chessgames.com
Members · Prefs · Laboratory · Collections · Openings · Endgames · Sacrifices · History · Search Kibitzing · Kibitzer's Café · Chessforums · Tournament Index · Players · Kibitzing
Viktor Korchnoi vs David Bronstein
USSR Championship (1964/65), Kiev URS, rd 7, Jan-05
Spanish Game: Berlin Defense (C65)  ·  1-0

ANALYSIS [x]

FEN COPIED

Get this game explained with Decode Chess
explore this opening
find similar games 30 more Korchnoi/Bronstein games
PGN: download | view | print Help: general | java-troubleshooting

TIP: Some games have annotation. These are denoted in the game list with the icon.

PGN Viewer:  What is this?
For help with this chess viewer, please see the Olga Chess Viewer Quickstart Guide.
PREMIUM MEMBERS CAN REQUEST COMPUTER ANALYSIS [more info]

A COMPUTER ANNOTATED SCORE OF THIS GAME IS AVAILABLE.  [CLICK HERE]

Kibitzer's Corner
Dec-22-02  refutor: ah, seeing two top grandmasters play the "berlin exchange" makes me wish it was the 60s and the middlegame and endgame was at a premium at the top levels, instead of openings ;)

what was the idea behing 39. ... Qd6? time trouble blunder?

Jul-16-03  aulero: After 39.♖e5 Black is paralyzed.

I see no defense against the manoeuvre ♖1e4-♙c3-♙d4-♙d5.

Jul-03-04  Hanzo Steel: <refutor> I take it you think the "Berlin Exchange" is unsound, or do you just think it doesn't offer afford White any advantage?
Jul-03-04  refutor: doesn't afford any advantage. at least the exchange after 3. ...a6 costs white a tempo. the "berlin exchange" is the exchange lopez with black a tempo up
Jul-04-04  acirce: It was also played by Ljubojevic in Ljubojevic vs R Calvo, 1973 for example. It's not the best but not totally illogical either, refutor's argument is compensated to a degree by the fact that Black doesn't have the f7-f6 move typical of the ordinary exchange variation.
Mar-04-09  Brown: Korchnoi does a nice job not allowing black to keep the bishop pair with 8.Nc4 This is actually part of the difference acirce is talking about. Black does not have time to solidify the e-pawn with f6.

Black may consider an alternate 8th move, such as 0-0, Qe7 or f6. Nxd6 is not much of a threat beyond assuring equalizing play.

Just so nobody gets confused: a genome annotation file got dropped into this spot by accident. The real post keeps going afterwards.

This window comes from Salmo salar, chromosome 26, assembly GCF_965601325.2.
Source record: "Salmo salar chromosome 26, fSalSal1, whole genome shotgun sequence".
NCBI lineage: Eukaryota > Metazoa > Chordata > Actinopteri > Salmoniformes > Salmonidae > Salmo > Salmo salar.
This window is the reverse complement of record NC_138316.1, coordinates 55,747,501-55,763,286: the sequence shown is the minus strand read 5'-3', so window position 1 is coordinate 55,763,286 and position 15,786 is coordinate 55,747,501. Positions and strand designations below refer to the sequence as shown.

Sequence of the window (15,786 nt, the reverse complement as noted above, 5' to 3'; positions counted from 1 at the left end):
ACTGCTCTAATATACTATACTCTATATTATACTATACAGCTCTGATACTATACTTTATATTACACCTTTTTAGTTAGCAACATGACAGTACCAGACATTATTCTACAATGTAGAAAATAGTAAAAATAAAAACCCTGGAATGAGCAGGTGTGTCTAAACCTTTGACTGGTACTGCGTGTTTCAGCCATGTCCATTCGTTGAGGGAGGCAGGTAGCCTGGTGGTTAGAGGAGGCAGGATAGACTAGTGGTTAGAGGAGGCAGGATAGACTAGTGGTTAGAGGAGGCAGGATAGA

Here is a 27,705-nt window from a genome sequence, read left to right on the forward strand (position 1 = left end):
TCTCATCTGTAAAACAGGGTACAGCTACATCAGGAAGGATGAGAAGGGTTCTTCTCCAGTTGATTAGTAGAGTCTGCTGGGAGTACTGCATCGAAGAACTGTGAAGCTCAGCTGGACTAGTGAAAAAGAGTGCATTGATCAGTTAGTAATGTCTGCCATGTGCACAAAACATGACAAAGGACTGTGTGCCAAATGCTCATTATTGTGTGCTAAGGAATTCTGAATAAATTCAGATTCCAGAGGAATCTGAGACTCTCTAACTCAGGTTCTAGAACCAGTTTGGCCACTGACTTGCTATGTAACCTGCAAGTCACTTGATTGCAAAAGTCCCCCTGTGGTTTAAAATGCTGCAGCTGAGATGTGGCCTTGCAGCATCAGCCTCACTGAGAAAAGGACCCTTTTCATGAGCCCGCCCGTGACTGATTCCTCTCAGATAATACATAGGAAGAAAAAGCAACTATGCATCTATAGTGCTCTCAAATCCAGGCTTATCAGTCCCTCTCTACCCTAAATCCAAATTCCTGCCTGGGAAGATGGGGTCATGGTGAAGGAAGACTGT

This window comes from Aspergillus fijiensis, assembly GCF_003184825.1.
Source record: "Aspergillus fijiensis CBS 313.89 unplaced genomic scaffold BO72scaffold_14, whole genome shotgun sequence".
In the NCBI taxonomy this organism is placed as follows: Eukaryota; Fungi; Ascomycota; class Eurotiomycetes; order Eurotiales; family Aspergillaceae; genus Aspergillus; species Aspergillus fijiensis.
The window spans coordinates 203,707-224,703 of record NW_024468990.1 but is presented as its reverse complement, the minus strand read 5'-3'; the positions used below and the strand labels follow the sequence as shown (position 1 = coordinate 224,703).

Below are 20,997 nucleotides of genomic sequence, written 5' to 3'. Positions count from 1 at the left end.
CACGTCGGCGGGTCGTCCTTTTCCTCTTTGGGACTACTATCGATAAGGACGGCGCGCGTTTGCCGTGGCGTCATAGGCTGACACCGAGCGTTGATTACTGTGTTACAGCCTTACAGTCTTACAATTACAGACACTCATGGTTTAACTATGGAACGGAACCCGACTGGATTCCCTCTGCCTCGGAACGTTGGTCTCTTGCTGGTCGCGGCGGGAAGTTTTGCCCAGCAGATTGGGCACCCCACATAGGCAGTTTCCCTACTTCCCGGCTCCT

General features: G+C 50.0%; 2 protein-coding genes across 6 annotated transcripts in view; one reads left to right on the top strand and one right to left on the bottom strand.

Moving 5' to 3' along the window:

Korchnoi is obviously not going to fall for 12.Nxe5 Qd4

Also, black could have considered 16..g6. As played, white had easy play against the isolated king's pawn.

Dec-09-17
Premium Chessgames Member
  An Englishman: Good Evening: After 26...Qb4, it appears that if anything, Black had a slight edge and if he had agreed to the exchange of Queens he would have had the better of a probable draw. What a tribute to Korchnoi's fighting spirit that only 13 moves later, he has paralyzed Bronstein so thoroughly that Black chooses to surrender his Queen. 37. White to Play is a great double pawn sacrifice and would make a good late week puzzle some day.
Dec-09-17  sudoplatov: The Berlin Exchange is similar to the Delayed and Doubly Delayed Exchange in the Morphy Defense. The idea (as mentioned above) is that ♘ on f6 and ♗ on e7 are not considered good placements for the Black Pieces. Normally the ♘ is developed to e7 or f7 (via h6) and the ♗ to d6.

NOTE: Create an account today to post replies and access other powerful features which are available only to registered users. Becoming a member is free, anonymous, and takes less than 1 minute! If you already have a username, then simply login login under your username now to join the discussion.

Please observe our posting guidelines:

  1. No obscene, racist, sexist, or profane language.
  2. No spamming, advertising, duplicate, or gibberish posts.
  3. No vitriolic or systematic personal attacks against other members.
  4. Nothing in violation of United States law.
  5. No cyberstalking or malicious posting of negative or private information (doxing/doxxing) of members.
  6. No trolling.
  7. The use of "sock puppet" accounts to circumvent disciplinary action taken by moderators, create a false impression of consensus or support, or stage conversations, is prohibited.

Please try to maintain a semblance of civility at all times.

Blow the Whistle

See something that violates our rules? Blow the whistle and inform a moderator.


NOTE: Please keep all discussion on-topic. This forum is for this specific game only. To discuss chess or this site in general, visit the Kibitzer's Café.

Messages posted by Chessgames members do not necessarily represent the views of Chessgames.com, its employees, or sponsors.
All moderator actions taken are ultimately at the sole discretion of the administration.

This game is type: CLASSICAL. Please report incorrect or missing information by submitting a correction slip to help us improve the quality of our content.

Featured in the Following Game Collections[what is this?]
kornchoi at his best
from 200 Open Games by David Bronstein (part 2) by mneuwirth
kornchoi at his best
from 200 Open Games by David Bronstein (part 2) by takchess
Nodreads' favorite games
by Nodreads
kornchoi at his best
from 200 Open Games by David Bronstein (part 2) by nakul1964
Positional Planning
by webbing1947
kornchoi at his best
from 200 Open Games by David Bronstein (part 2) by tak gambit
114
from Chess in the USSR 1945 - 72, Part 1 (Leach) by Chessdreamer
kornchoi at his best
from 200 Open Games by David Bronstein (part 2) by nasmichael
Round 7, Game #65
from USSR Championship 1964/65 by Phony Benoni

Home | About | Login | Logout | F.A.Q. | Profile | Preferences | Premium Membership | Kibitzer's Café | Biographer's Bistro | New Kibitzing | Chessforums | Tournament Index | Player Directory | Notable Games | World Chess Championships | Opening Explorer | Guess the Move | Game Collections | ChessBookie Game | Chessgames Challenge | Store | Privacy Notice | Contact Us

Copyright 2001-2021, Chessgames Services LLC